impulse control

A specific circuit in the brain that alters food impulsivity has been identified by researchers[1], creating the possibility scientists can someday develop therapeutics to address overeating. Impulsivity, or responding without thinking about the consequences of an action, has been linked to excessive food intake, binge eating, weight gain and obesity, along with several psychiatric disorders… Read more

Physical exercise may help people exert more control over impulsivity, a recent small study suggests. “There’s a particular type of task called ‘delay discounting’ that presents individuals with a series of choices between ‘smaller/sooner’ and ‘larger/later’ rewards. It’s something we all experience in our lives. Do you want a little money now—or wait and get… Read more

A new study about impulse control adds to a growing body of evidence about the lasting effects of child abuse and neglect. Quick “go or don’t go” thinking, so crucial to everyday situations, appears to be less accurate and more impulsive in adults who suffered physical, emotional, or sexual trauma in their early years than… Read more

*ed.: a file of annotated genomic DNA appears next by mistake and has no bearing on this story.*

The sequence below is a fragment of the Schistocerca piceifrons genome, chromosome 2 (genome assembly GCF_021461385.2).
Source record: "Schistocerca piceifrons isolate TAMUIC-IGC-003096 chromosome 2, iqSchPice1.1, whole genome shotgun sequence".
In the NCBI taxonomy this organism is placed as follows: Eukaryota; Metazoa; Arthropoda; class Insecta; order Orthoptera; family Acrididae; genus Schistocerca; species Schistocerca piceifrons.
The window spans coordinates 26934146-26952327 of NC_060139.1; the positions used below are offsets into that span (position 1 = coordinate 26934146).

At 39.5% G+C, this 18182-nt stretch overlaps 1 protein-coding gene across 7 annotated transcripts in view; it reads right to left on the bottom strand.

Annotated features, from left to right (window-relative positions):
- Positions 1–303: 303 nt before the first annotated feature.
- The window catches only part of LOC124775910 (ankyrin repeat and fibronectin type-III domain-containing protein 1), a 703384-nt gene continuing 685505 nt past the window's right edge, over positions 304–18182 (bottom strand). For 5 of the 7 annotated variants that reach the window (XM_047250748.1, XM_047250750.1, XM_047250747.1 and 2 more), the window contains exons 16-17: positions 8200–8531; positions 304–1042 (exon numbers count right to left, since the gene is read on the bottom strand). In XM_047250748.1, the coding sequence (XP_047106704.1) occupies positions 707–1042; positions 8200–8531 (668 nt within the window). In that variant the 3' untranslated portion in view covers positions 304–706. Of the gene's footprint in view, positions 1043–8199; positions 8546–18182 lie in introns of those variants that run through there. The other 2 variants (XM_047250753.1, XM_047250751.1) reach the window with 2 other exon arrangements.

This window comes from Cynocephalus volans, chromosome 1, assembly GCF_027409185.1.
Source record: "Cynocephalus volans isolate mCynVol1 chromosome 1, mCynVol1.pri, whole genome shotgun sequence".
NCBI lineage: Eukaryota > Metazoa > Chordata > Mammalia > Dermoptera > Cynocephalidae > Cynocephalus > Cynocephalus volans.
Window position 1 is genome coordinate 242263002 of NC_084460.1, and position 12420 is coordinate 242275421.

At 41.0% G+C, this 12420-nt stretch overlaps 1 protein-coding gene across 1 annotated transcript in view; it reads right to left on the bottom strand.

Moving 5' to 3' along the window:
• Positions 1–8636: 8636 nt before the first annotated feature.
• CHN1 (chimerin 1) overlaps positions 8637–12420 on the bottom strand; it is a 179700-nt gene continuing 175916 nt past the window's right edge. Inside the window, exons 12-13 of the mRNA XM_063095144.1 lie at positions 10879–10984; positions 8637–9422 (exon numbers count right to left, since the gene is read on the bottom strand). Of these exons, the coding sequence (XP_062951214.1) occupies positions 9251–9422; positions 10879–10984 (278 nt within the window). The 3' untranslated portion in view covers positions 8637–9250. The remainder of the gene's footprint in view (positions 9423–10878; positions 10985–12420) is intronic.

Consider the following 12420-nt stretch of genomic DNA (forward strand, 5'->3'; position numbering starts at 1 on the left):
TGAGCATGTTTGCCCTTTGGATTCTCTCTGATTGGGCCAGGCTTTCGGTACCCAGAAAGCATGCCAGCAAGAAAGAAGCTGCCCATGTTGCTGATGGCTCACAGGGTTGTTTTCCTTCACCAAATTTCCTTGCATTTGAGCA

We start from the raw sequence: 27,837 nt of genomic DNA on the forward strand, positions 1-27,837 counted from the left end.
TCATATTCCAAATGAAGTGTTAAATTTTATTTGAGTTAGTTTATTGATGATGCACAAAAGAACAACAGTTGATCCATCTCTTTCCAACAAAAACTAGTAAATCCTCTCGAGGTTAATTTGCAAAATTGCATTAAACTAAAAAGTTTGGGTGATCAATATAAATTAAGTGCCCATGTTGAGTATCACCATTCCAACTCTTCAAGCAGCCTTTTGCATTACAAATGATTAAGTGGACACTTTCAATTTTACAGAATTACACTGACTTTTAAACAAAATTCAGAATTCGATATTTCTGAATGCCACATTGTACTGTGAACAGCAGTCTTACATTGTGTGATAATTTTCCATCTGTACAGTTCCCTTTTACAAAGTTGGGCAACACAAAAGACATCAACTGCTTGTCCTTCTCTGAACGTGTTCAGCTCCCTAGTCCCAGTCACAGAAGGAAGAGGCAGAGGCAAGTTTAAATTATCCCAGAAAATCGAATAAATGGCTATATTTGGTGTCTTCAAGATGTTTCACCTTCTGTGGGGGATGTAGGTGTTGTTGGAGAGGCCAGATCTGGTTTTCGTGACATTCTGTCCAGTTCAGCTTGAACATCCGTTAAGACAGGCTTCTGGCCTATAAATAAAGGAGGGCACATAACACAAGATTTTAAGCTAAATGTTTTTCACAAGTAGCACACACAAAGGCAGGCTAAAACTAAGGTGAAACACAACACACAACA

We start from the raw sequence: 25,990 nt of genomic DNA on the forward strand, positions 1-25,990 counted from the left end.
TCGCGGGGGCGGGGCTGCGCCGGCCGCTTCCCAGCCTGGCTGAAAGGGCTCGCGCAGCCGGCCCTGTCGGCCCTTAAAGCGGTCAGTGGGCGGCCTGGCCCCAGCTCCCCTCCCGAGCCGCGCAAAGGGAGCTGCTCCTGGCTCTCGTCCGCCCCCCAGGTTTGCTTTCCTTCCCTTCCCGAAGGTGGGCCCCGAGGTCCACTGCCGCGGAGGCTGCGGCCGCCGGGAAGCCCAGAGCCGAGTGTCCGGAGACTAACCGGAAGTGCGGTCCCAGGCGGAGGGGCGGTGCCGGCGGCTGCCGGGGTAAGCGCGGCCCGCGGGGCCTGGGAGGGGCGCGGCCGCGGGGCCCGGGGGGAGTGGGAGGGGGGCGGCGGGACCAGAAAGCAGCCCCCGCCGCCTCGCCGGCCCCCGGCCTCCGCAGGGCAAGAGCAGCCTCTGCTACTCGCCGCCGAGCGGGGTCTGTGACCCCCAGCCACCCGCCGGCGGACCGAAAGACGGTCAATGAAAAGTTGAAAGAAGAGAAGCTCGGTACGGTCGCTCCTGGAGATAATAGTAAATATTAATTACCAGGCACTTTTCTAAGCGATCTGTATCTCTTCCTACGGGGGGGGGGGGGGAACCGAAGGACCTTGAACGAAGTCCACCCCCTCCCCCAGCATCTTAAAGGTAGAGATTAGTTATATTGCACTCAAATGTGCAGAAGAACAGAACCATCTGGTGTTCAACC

Increases in both self-control and timing precision as a result of a time-based intervention have been shown by researchers at Kansas State University. The research may be an important clue for developing behavioral approaches to treat disorders like attention deficit hyperactivity disorder, substance abuse and obesity. To look at impulsivity, researchers studied rat behavior, as… Read more

Brain waves can be used to predict snap judgments people make about an image, even when people are not conscious of making such judgments, according to new research from University of Melbourne. Researchers were able to predict from participants’ brain activity how exciting they found a particular image to be and whether a particular image… Read more